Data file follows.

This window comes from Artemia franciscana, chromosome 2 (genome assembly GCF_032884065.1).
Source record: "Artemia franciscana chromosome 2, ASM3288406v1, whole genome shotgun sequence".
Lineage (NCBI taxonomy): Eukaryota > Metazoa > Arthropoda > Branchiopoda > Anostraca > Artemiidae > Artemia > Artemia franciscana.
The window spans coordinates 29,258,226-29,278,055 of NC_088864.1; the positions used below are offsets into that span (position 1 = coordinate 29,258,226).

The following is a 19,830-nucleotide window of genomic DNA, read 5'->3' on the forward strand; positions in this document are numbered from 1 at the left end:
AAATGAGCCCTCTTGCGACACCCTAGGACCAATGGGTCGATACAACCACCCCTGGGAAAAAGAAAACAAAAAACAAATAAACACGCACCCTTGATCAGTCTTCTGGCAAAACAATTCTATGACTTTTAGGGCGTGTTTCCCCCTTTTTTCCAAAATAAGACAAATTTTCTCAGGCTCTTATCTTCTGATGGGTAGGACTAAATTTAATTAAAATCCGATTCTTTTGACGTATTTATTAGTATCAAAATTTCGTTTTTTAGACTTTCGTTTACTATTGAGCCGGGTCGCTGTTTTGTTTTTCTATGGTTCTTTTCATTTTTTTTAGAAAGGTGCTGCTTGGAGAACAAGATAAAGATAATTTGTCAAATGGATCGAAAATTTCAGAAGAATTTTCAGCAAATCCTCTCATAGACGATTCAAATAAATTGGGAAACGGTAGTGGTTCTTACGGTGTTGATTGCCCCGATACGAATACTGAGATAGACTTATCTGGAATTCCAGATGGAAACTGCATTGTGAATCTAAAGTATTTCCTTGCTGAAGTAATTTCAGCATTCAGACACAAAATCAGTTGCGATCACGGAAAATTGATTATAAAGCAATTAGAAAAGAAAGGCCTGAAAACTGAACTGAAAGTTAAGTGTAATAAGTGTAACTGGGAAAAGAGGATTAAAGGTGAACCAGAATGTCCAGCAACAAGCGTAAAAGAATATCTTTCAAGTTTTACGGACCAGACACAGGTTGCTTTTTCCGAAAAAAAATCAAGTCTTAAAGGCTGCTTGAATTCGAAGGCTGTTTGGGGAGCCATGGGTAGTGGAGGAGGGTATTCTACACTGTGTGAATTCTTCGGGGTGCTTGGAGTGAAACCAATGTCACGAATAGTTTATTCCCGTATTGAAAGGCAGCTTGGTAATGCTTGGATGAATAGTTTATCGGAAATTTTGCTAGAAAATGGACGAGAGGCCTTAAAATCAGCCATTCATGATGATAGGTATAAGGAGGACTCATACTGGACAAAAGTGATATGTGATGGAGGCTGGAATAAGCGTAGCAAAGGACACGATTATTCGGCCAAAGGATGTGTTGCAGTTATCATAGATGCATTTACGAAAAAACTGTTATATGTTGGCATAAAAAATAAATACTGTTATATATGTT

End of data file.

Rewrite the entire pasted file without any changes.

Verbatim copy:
This window comes from Artemia franciscana, chromosome 2 (genome assembly GCF_032884065.1).
Source record: "Artemia franciscana chromosome 2, ASM3288406v1, whole genome shotgun sequence".
Lineage (NCBI taxonomy): Eukaryota > Metazoa > Arthropoda > Branchiopoda > Anostraca > Artemiidae > Artemia > Artemia franciscana.
The window spans coordinates 29,258,226-29,278,055 of NC_088864.1; the positions used below are offsets into that span (position 1 = coordinate 29,258,226).

The following is a 19,830-nucleotide window of genomic DNA, read 5'->3' on the forward strand; positions in this document are numbered from 1 at the left end:
AAATGAGCCCTCTTGCGACACCCTAGGACCAATGGGTCGATACAACCACCCCTGGGAAAAAGAAAACAAAAAACAAATAAACACGCACCCTTGATCAGTCTTCTGGCAAAACAATTCTATGACTTTTAGGGCGTGTTTCCCCCTTTTTTCCAAAATAAGACAAATTTTCTCAGGCTCTTATCTTCTGATGGGTAGGACTAAATTTAATTAAAATCCGATTCTTTTGACGTATTTATTAGTATCAAAATTTCGTTTTTTAGACTTTCGTTTACTATTGAGCCGGGTCGCTGTTTTGTTTTTCTATGGTTCTTTTCATTTTTTTTAGAAAGGTGCTGCTTGGAGAACAAGATAAAGATAATTTGTCAAATGGATCGAAAATTTCAGAAGAATTTTCAGCAAATCCTCTCATAGACGATTCAAATAAATTGGGAAACGGTAGTGGTTCTTACGGTGTTGATTGCCCCGATACGAATACTGAGATAGACTTATCTGGAATTCCAGATGGAAACTGCATTGTGAATCTAAAGTATTTCCTTGCTGAAGTAATTTCAGCATTCAGACACAAAATCAGTTGCGATCACGGAAAATTGATTATAAAGCAATTAGAAAAGAAAGGCCTGAAAACTGAACTGAAAGTTAAGTGTAATAAGTGTAACTGGGAAAAGAGGATTAAAGGTGAACCAGAATGTCCAGCAACAAGCGTAAAAGAATATCTTTCAAGTTTTACGGACCAGACACAGGTTGCTTTTTCCGAAAAAAAATCAAGTCTTAAAGGCTGCTTGAATTCGAAGGCTGTTTGGGGAGCCATGGGTAGTGGAGGAGGGTATTCTACACTGTGTGAATTCTTCGGGGTGCTTGGAGTGAAACCAATGTCACGAATAGTTTATTCCCGTATTGAAAGGCAGCTTGGTAATGCTTGGATGAATAGTTTATCGGAAATTTTGCTAGAAAATGGACGAGAGGCCTTAAAATCAGCCATTCATGATGATAGGTATAAGGAGGACTCATACTGGACAAAAGTGATATGTGATGGAGGCTGGAATAAGCGTAGCAAAGGACACGATTATTCGGCCAAAGGATGTGTTGCAGTTATCATAGATGCATTTACGAAAAAACTGTTATATGTTGGCATAAAAAATAAATACTGTTATATATGTT